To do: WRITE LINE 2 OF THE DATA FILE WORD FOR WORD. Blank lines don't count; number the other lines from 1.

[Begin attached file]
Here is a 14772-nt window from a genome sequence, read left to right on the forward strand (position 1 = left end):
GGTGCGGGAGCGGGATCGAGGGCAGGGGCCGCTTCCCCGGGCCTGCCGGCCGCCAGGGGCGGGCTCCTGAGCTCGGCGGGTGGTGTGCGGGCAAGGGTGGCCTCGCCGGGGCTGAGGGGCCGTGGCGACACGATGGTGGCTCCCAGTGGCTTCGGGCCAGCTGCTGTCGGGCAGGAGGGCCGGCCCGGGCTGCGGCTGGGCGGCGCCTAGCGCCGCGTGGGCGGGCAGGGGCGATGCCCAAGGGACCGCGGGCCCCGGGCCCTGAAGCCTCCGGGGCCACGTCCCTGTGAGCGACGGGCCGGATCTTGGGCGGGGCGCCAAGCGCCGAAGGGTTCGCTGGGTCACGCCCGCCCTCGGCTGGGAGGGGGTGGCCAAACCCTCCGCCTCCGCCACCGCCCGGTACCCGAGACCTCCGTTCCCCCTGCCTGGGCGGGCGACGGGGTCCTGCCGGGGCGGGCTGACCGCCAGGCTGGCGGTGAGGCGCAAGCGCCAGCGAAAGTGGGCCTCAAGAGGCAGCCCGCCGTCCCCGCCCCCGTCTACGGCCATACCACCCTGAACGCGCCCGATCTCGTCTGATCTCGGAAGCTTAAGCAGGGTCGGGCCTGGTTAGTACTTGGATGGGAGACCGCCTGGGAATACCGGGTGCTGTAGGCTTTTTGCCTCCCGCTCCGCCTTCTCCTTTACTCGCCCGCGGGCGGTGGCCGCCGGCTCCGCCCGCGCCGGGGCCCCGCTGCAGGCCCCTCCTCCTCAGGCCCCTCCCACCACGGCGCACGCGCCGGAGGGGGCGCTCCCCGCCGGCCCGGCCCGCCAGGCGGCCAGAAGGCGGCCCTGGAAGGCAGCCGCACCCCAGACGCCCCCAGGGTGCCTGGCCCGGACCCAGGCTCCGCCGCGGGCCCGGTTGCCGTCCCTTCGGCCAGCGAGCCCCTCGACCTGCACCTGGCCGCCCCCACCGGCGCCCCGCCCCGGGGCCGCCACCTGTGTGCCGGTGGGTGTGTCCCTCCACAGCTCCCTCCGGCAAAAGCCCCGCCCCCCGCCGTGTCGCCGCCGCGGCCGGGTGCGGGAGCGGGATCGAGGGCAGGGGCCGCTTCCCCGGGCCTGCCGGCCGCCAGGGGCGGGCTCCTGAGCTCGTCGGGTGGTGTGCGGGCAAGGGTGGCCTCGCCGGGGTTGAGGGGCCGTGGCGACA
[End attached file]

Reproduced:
GGTGCGGGAGCGGGATCGAGGGCAGGGGCCGCTTCCCCGGGCCTGCCGGCCGCCAGGGGCGGGCTCCTGAGCTCGGCGGGTGGTGTGCGGGCAAGGGTGGCCTCGCCGGGGCTGAGGGGCCGTGGCGACACGATGGTGGCTCCCAGTGGCTTCGGGCCAGCTGCTGTCGGGCAGGAGGGCCGGCCCGGGCTGCGGCTGGGCGGCGCCTAGCGCCGCGTGGGCGGGCAGGGGCGATGCCCAAGGGACCGCGGGCCCCGGGCCCTGAAGCCTCCGGGGCCACGTCCCTGTGAGCGACGGGCCGGATCTTGGGCGGGGCGCCAAGCGCCGAAGGGTTCGCTGGGTCACGCCCGCCCTCGGCTGGGAGGGGGTGGCCAAACCCTCCGCCTCCGCCACCGCCCGGTACCCGAGACCTCCGTTCCCCCTGCCTGGGCGGGCGACGGGGTCCTGCCGGGGCGGGCTGACCGCCAGGCTGGCGGTGAGGCGCAAGCGCCAGCGAAAGTGGGCCTCAAGAGGCAGCCCGCCGTCCCCGCCCCCGTCTACGGCCATACCACCCTGAACGCGCCCGATCTCGTCTGATCTCGGAAGCTTAAGCAGGGTCGGGCCTGGTTAGTACTTGGATGGGAGACCGCCTGGGAATACCGGGTGCTGTAGGCTTTTTGCCTCCCGCTCCGCCTTCTCCTTTACTCGCCCGCGGGCGGTGGCCGCCGGCTCCGCCCGCGCCGGGGCCCCGCTGCAGGCCCCTCCTCCTCAGGCCCCTCCCACCACGGCGCACGCGCCGGAGGGGGCGCTCCCCGCCGGCCCGGCCCGCCAGGCGGCCAGAAGGCGGCCCTGGAAGGCAGCCGCACCCCAGACGCCCCCAGGGTGCCTGGCCCGGACCCAGGCTCCGCCGCGGGCCCGGTTGCCGTCCCTTCGGCCAGCGAGCCCCTCGACCTGCACCTGGCCGCCCCCACCGGCGCCCCGCCCCGGGGCCGCCACCTGTGTGCCGGTGGGTGTGTCCCTCCACAGCTCCCTCCGGCAAAAGCCCCGCCCCCCGCCGTGTCGCCGCCGCGGCCGGGTGCGGGAGCGGGATCGAGGGCAGGGGCCGCTTCCCCGGGCCTGCCGGCCGCCAGGGGCGGGCTCCTGAGCTCGTCGGGTGGTGTGCGGGCAAGGGTGGCCTCGCCGGGGTTGAGGGGCCGTGGCGACA